Tuesday, March 25, 2014

The Perfect Size

I recently had a test that required me to consume a lot of liquids and to also keep those liquids inside of me for awhile.  I know that's not a great opening line.  However,  it was enough time for me to think about size. Size of body organs, capacity of these organs, serving sizes of beverages, serving sizes of cakes. It doesn't take very long for my mind to circle around and land on something sweet.  And by sweet I do not mean this enormous KFC bucket-like sugar pond.

I was curious to find the largest size fast food beverage after my experience that morning.  This is 64 ounces, or a half gallon. Of course I had to look up the capacity of a human stomach, and then the bladder.  We all come in different shapes and sizes so there is no accurate answer, but I at least know now that I can barely hang on to a 17 ounce bottle of water.  I'm having a hard time picturing someone at a drive thru balancing this on their console, drinking it with a straw long enough to reach the bottom, and consuming it without bursting.
Back to the sweet destination that my original thoughts landed - cake serving size.  In the cake world a party serving size is usually 2"x2" and a wedding cake serving size is 1"x2".  Which explains why at a wedding reception I'm always eating the scraps from everyone else's cake at my table.  I'm sure, like the drink above, everyone has their own preference when it comes to cake serving size.  Even though I bake a lot of cakes and cookies, I don't actually indulge daily with beautiful, nutritionally dead treats unless it's for a special occasion, or if I want to  have to trim your cake to level it.  Somehow cakes and cookies taste so much sweeter this way. So when I do indulge, a 1"x2" piece of cake feels like a prank.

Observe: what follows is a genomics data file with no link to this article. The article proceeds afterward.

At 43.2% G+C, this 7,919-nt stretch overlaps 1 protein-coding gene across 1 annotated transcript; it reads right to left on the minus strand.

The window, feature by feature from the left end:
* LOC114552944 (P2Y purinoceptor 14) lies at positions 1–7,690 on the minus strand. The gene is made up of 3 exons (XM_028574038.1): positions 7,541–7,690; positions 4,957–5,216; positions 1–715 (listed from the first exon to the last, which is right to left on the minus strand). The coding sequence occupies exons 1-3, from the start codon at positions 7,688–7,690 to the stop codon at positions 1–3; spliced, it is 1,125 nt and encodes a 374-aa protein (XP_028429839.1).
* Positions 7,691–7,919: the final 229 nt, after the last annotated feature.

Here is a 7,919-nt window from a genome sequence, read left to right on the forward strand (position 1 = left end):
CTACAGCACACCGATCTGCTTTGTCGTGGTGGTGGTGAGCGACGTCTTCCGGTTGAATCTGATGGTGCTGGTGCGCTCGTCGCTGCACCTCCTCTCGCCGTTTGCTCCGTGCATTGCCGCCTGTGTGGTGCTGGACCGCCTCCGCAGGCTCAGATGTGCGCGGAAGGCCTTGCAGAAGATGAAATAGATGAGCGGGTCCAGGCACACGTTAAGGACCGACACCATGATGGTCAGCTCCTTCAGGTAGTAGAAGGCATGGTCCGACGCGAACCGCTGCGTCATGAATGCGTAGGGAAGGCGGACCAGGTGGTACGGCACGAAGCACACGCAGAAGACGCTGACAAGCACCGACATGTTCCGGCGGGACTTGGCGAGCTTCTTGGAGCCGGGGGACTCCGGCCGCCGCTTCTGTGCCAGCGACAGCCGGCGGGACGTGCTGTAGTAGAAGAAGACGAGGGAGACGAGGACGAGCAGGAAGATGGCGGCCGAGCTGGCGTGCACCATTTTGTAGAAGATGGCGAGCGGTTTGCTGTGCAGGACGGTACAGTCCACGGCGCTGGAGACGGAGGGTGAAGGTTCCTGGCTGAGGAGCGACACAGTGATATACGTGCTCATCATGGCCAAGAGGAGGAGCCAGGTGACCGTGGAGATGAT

But beyond the size of the slice of cake you'd like to eat, what is the perfect size personal cake? And I don't mean the size that you would eat if you are trying to be "good."
I previously made some petit fours that you can see here.  I would not survive on only one.  My smallest cake pans are 4" in diameter.  Waaaay to big.  Below is an example of my first try at a pretty little fondant ruffle cake in a 4" diameter for a friend.  Also below, very large individual size cakes for a boys basketball team.

fondant ruffles

basketball cake

Of course the easy answer is the 3 or 4 different sizes of cupcakes that you have to choose from.  I do love a good cupcake, but it's not the same as eating your very own mini cake.

Sunday, March 16, 2014

Pretty Little (Green) Things

In case I never mentioned it, the "glue" in my blog's title was supposed to be about my crafty adventures which seemed to have fallen along the way side to be replaced by toddler crafts and games. Sensory bins, painting, play dough, sticky wall art, foam creatures with googly eyes, pom-pom shooters, home made cardboard train tunnels, and on and on. Just to prove my point: here is our homemade multi sensory play dough.  Green of course, gold glitter, and scented with peppermint essential oils. 

It was about time I took a few minutes to craft and I've missed making jewelry, luckily I had a little pinspiration.
I haven't worn a lot of jewelry lately, and my style has changed a bit. Somewhere along the way I had to protect my ears from little hands wanting to rip out my earrings. Not to mention you might get a few weird looks if you wear any type of chandelier earrings to a mommy/toddler play group.    
I love the versatility of this simple necklace. Any ribbon can be used to coordinate with an outfit and paired with any strand of beads, pearls, chain, etc. It only takes 5 minutes to make.  I've had my eyes on that fresh mint color for this spring and this was the perfect way to use it.  All I had to do was double up the chain and link it with a crimping bead on one end.  Then loop the two ends together with ribbon and tie your bow. Ta da! You're done.